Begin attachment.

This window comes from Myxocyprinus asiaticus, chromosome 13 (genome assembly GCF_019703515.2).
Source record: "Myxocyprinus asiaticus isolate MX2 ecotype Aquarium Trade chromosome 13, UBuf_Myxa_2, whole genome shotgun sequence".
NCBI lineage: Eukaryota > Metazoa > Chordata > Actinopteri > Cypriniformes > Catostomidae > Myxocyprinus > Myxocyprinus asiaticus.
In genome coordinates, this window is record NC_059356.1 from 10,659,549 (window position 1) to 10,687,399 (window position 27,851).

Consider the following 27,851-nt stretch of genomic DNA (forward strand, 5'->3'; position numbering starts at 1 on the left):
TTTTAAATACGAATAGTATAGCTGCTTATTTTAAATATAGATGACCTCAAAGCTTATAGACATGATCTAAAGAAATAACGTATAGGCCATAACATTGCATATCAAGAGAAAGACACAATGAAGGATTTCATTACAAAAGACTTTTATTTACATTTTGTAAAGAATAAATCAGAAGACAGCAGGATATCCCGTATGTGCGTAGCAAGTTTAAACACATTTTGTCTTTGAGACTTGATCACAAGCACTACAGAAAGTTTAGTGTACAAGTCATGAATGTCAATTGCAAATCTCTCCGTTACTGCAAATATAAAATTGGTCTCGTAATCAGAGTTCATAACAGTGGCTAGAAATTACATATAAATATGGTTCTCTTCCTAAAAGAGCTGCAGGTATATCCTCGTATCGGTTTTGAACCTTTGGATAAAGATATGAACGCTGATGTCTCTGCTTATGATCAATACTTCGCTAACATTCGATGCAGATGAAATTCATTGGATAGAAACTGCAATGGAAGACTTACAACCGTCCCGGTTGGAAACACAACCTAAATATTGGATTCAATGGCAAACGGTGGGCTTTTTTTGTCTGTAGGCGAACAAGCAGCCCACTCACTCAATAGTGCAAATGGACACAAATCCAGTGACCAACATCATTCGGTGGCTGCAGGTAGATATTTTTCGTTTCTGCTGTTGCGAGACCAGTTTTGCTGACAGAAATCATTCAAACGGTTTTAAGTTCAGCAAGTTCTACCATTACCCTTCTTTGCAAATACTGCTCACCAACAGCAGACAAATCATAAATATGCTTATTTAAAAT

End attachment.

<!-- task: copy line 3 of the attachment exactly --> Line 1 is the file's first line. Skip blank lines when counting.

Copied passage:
NCBI lineage: Eukaryota > Metazoa > Chordata > Actinopteri > Cypriniformes > Catostomidae > Myxocyprinus > Myxocyprinus asiaticus.